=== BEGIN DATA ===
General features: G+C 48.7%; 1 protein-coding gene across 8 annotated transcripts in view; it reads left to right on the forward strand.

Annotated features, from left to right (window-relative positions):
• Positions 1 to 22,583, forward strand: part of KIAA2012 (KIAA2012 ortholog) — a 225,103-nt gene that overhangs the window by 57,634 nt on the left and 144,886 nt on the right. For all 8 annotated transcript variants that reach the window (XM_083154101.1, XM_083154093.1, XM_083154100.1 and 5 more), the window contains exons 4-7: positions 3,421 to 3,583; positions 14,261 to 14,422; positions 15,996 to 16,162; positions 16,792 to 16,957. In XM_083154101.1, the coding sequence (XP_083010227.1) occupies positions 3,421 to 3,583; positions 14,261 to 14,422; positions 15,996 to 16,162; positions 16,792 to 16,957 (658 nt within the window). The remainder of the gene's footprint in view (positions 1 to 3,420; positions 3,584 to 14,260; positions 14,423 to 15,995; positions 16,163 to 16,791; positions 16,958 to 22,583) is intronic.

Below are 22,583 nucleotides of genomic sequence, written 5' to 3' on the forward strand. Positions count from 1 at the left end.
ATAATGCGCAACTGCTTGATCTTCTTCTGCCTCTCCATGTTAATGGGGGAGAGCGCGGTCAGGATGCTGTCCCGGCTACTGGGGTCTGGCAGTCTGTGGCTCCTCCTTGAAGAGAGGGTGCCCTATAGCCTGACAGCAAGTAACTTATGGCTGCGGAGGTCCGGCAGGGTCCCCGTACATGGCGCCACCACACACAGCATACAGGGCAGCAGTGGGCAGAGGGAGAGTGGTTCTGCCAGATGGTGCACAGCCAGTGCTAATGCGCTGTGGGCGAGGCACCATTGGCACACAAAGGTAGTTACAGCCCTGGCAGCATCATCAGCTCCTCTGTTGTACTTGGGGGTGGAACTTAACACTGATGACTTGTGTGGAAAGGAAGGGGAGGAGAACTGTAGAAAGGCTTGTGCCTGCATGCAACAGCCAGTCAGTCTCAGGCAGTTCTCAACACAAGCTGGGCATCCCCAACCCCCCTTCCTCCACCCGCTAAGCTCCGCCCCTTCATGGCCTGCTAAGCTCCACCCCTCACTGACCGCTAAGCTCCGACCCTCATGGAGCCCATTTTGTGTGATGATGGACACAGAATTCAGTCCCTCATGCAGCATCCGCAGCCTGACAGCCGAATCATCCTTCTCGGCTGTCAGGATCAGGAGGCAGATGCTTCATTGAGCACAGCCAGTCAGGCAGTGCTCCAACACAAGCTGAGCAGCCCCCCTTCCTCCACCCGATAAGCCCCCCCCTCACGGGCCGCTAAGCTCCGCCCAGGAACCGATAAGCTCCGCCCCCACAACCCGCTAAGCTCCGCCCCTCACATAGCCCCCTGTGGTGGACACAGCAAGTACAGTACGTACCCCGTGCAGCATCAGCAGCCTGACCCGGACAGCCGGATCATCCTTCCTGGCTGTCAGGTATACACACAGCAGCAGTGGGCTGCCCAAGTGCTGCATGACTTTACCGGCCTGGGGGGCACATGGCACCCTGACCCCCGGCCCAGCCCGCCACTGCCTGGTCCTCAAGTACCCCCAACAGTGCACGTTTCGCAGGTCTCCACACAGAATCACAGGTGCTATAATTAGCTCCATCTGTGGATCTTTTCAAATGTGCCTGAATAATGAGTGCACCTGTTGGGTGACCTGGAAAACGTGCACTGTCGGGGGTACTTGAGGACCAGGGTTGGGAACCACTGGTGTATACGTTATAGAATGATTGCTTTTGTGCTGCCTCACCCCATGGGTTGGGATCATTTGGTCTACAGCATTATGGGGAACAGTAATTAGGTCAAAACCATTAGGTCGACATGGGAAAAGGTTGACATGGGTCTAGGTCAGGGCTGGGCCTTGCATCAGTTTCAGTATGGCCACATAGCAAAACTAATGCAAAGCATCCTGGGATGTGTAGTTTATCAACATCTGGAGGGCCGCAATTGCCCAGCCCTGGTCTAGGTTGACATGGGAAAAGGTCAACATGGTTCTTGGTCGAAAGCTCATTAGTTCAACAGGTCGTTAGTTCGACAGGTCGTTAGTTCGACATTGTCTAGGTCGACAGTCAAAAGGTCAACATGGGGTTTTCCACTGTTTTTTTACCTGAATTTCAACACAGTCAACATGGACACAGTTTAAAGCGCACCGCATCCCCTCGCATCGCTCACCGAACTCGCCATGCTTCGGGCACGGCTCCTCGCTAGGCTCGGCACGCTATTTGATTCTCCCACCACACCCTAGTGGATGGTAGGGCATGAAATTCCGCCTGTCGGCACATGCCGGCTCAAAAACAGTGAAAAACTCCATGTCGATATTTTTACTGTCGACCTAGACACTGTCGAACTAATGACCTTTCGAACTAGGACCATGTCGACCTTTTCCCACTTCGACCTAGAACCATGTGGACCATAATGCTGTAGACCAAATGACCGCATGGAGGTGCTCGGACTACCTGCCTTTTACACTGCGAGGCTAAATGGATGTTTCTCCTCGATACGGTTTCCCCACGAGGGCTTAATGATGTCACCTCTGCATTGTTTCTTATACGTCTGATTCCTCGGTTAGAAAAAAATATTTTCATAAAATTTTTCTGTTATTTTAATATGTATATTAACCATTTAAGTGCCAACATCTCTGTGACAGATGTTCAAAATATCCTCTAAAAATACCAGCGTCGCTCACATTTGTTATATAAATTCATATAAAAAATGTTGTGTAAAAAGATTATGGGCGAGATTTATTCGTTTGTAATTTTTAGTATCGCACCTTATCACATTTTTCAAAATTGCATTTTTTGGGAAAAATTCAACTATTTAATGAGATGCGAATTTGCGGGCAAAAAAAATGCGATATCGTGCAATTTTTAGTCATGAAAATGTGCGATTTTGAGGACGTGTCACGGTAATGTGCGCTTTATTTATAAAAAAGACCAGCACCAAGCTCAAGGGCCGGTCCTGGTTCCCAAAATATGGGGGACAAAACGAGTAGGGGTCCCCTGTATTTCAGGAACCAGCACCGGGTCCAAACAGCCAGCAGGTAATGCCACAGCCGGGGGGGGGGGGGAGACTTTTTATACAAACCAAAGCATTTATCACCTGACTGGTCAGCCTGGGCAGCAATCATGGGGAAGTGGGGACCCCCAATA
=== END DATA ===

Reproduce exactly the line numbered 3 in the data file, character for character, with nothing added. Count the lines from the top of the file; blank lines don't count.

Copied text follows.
• Positions 1 to 22,583, forward strand: part of KIAA2012 (KIAA2012 ortholog) — a 225,103-nt gene that overhangs the window by 57,634 nt on the left and 144,886 nt on the right. For all 8 annotated transcript variants that reach the window (XM_083154101.1, XM_083154093.1, XM_083154100.1 and 5 more), the window contains exons 4-7: positions 3,421 to 3,583; positions 14,261 to 14,422; positions 15,996 to 16,162; positions 16,792 to 16,957. In XM_083154101.1, the coding sequence (XP_083010227.1) occupies positions 3,421 to 3,583; positions 14,261 to 14,422; positions 15,996 to 16,162; positions 16,792 to 16,957 (658 nt within the window). The remainder of the gene's footprint in view (positions 1 to 3,420; positions 3,584 to 14,260; positions 14,423 to 15,995; positions 16,163 to 16,791; positions 16,958 to 22,583) is intronic.